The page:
To say that the COVID-19 crisis shook the fashion industry is an understatement. The emergency paralysed the industry, sending shocks through the supply chains, and has resulted in job losses, reduced sales and investments, and cancelled orders. The last component in particular has fundamentally impacted the supply chain and those who make our clothes.
Fashion industry cracking
In many ways, the latest crisis amplified the already existing weaknesses of the industry. It made clear the dependence on global exchange, unfair policies, and exploitation. When the first lock-down measures took place, big fashion brands realised that they would have to close their physical shops for an unknown period of time. This meant that they would not be able to make enough sales and their profits would stagnate. In March 2020, they responded to this by cancelling the orders from the manufacturers, leaving them with finished garments and no pay. In Bangladesh alone, the cancelled orders are estimated to be worth about £2.4bn. This is devastating for the manufacturers and their workers. The workers did not receive the payment for the work they already did, leaving them financially paralysed and with no access to any social security, in the middle of the global pandemic.
This financial instability and leverage imbalance occurred at a time where the fashion industry is seeing a growing backlash. The movements that have been promoting and making fashion more sustainable and ethical are culminating in the past years. Now, when the crisis of a global scale cracked the industry, many people from these activism movements stood up and demanded that the brands take responsibility for their actions. And the changes are happening.
What is #PayUp
Perhaps one of the strongest movements is the one launched on March 30th, by the advocacy non-profit organization Remake. Their #PayUp campaign exposes the brands that cancelled their orders and never paid for them and called for them to give what they owed. They initiated a campaign and collected over 250 000 signatures (to date). But what makes this movement so strong and effective is their social media campaign. Many supporters, activists, bloggers, influencers, celebrities, and models have embraced their hashtag, #PayUp and it quickly went global with over 74K posts (and trending) on Instagram.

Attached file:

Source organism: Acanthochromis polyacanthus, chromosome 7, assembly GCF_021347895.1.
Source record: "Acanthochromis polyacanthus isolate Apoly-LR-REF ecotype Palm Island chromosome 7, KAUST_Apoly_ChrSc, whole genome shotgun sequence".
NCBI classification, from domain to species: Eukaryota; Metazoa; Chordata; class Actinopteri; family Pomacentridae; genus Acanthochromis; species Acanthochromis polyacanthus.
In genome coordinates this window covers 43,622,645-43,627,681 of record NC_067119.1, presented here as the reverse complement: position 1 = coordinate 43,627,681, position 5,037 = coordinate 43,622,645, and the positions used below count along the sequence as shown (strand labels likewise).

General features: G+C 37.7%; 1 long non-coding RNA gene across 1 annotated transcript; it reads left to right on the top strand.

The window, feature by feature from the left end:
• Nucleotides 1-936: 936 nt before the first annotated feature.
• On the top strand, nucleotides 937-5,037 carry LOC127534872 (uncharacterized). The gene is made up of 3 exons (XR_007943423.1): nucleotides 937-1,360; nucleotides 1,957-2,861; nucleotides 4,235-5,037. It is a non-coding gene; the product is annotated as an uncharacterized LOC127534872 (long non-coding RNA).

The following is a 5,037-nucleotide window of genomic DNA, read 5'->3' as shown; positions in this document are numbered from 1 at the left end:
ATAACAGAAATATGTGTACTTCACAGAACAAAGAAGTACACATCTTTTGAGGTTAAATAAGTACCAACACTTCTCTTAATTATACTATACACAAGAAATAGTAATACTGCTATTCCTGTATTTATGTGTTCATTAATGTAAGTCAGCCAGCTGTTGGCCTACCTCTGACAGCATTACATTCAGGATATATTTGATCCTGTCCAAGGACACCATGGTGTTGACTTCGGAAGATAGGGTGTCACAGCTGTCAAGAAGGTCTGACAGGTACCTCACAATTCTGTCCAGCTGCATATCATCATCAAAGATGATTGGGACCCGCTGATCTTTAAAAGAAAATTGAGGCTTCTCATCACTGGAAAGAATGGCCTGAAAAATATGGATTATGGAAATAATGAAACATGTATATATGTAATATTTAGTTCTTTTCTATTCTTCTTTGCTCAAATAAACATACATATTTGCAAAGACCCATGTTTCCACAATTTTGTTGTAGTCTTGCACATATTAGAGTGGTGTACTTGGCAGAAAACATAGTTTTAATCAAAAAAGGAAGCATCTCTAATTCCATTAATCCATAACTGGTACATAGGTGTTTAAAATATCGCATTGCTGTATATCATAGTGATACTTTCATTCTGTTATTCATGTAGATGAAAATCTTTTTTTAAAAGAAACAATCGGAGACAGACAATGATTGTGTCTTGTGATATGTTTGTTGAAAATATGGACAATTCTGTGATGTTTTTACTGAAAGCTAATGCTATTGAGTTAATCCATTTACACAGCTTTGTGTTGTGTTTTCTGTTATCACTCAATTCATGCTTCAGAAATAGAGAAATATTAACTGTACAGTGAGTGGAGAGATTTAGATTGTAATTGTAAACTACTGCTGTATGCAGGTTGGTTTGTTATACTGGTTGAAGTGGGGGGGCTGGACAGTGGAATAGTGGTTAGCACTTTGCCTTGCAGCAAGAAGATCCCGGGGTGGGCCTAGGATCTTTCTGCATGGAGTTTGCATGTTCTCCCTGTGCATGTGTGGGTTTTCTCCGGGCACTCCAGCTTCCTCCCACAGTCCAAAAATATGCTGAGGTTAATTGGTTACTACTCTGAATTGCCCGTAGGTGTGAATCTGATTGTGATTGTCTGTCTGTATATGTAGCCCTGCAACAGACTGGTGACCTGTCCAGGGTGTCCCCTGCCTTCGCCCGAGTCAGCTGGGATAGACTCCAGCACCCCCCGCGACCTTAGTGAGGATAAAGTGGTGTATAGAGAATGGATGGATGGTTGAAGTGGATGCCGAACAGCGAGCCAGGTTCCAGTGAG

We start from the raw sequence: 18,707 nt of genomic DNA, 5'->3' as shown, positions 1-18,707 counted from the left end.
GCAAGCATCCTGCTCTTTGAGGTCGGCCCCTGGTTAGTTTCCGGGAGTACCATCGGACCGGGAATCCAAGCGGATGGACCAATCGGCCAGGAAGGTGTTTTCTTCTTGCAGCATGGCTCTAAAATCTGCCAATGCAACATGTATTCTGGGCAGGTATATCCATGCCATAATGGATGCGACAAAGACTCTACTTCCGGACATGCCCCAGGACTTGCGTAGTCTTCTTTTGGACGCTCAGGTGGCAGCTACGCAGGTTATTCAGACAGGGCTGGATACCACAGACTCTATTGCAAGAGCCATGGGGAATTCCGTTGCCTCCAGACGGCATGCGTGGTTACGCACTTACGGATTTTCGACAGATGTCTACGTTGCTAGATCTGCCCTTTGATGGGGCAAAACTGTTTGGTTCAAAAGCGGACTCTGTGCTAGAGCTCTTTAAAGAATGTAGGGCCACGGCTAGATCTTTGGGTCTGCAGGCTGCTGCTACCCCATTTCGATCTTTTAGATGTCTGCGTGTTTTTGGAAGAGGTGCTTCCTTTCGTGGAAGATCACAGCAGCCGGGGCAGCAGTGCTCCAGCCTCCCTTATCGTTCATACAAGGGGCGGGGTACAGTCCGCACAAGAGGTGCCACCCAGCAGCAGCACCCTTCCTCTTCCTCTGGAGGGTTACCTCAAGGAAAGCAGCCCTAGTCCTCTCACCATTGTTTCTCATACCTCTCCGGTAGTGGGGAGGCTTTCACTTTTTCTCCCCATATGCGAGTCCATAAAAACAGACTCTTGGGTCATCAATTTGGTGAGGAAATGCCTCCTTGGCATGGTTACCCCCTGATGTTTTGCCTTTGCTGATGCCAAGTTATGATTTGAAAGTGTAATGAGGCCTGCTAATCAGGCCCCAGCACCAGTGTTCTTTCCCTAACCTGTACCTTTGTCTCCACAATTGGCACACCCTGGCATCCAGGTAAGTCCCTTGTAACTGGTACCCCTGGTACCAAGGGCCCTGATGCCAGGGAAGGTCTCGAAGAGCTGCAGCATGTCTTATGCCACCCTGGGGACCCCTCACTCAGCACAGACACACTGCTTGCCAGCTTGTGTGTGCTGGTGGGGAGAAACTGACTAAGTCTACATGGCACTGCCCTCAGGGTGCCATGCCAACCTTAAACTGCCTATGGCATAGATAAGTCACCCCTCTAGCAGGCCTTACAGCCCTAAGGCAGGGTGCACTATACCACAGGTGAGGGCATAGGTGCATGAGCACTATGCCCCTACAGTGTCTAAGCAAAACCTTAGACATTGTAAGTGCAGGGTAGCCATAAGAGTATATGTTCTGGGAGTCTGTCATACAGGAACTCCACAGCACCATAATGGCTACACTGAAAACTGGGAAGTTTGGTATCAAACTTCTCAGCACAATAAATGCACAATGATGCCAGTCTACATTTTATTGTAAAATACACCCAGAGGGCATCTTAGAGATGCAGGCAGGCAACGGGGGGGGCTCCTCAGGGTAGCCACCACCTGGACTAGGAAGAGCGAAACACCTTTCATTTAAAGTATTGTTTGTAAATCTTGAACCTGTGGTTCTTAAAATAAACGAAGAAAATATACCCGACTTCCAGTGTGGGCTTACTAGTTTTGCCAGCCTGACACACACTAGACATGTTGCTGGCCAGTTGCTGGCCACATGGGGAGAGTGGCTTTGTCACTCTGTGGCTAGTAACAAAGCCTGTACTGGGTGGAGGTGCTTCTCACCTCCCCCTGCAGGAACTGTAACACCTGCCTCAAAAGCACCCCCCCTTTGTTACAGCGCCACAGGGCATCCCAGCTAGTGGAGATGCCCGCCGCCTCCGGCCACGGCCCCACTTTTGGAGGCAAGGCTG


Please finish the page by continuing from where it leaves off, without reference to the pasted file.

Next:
The campaign lists out the brands that have not paid, along with those who have, so that everybody can see clearly who took the responsibility and who refuses to do so. For many consumers, this alone has been a major eye-opener. At the moment, 17 brands have not yet paid for their orders, including giants like C&A, Primark, Fashion Nova, Forever 21, JCPenney, and Urban.
On the Remake.org website, they explain that to be removed from the list, brands need to promise to pay the suppliers for all the cancelled and in-production orders in full (not asking for discounts) and in a timely manner.
While the full effect of the pandemic on the lives of the garment workers is still unfolding, important and long due steps are made. The pressure of the campaign as well as the garment workers organising protests resulted in 19 big brands pledging to pay for the cancelled orders. Some of them include H&M, Inditex (Zara), Levi’s, Marks & Spencer, and Nike. You can follow the brand tracker here. This is incredibly important and proves that the combined efforts of activists, workers, and consumers do make a difference.
The true power of this hashtag is that the brands are being held accountable for their business decisions no longer only by the justice-fighters, but by their customers. The workers are being paid, which is absolutely crucial. But beyond that, people saw how the large corporations responded to the crisis and this alone will have a lasting impact.
Continuing the industry as usual is not likely or even possible. The pre-COVID way of working lied on a dysfunctional model that was financially, ecologically, and socially failing everyone. More than ever, thanks to campaigns like #PayUp the consumers are seeing this. Even the high-level policy-makers, academia and experts are reacting to this. The key now is to navigate this change in the direction we want.
Finally, we invite you to sign the #PayUp petition and follow JIF as we join forces to create a positive change in the fashion industry.